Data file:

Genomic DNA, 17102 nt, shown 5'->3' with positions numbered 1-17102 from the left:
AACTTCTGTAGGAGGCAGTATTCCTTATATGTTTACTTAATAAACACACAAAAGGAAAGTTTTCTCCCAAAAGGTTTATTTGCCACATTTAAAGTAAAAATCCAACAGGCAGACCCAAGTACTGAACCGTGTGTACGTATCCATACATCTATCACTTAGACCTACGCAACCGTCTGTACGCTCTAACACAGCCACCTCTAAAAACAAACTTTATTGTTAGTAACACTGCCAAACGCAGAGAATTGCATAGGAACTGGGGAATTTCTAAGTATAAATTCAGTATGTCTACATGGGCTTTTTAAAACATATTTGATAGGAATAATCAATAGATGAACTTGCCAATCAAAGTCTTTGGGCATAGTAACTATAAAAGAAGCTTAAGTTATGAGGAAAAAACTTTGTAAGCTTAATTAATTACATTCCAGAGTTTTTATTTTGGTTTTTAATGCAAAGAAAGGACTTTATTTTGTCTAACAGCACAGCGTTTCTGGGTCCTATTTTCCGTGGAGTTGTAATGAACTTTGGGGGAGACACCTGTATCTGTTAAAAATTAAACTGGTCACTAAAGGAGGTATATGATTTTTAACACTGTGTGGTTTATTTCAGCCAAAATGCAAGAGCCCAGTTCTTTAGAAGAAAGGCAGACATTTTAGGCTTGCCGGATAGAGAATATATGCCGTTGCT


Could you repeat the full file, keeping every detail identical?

Genomic DNA, 17102 nt, shown 5'->3' with positions numbered 1-17102 from the left:
AACTTCTGTAGGAGGCAGTATTCCTTATATGTTTACTTAATAAACACACAAAAGGAAAGTTTTCTCCCAAAAGGTTTATTTGCCACATTTAAAGTAAAAATCCAACAGGCAGACCCAAGTACTGAACCGTGTGTACGTATCCATACATCTATCACTTAGACCTACGCAACCGTCTGTACGCTCTAACACAGCCACCTCTAAAAACAAACTTTATTGTTAGTAACACTGCCAAACGCAGAGAATTGCATAGGAACTGGGGAATTTCTAAGTATAAATTCAGTATGTCTACATGGGCTTTTTAAAACATATTTGATAGGAATAATCAATAGATGAACTTGCCAATCAAAGTCTTTGGGCATAGTAACTATAAAAGAAGCTTAAGTTATGAGGAAAAAACTTTGTAAGCTTAATTAATTACATTCCAGAGTTTTTATTTTGGTTTTTAATGCAAAGAAAGGACTTTATTTTGTCTAACAGCACAGCGTTTCTGGGTCCTATTTTCCGTGGAGTTGTAATGAACTTTGGGGGAGACACCTGTATCTGTTAAAAATTAAACTGGTCACTAAAGGAGGTATATGATTTTTAACACTGTGTGGTTTATTTCAGCCAAAATGCAAGAGCCCAGTTCTTTAGAAGAAAGGCAGACATTTTAGGCTTGCCGGATAGAGAATATATGCCGTTGCT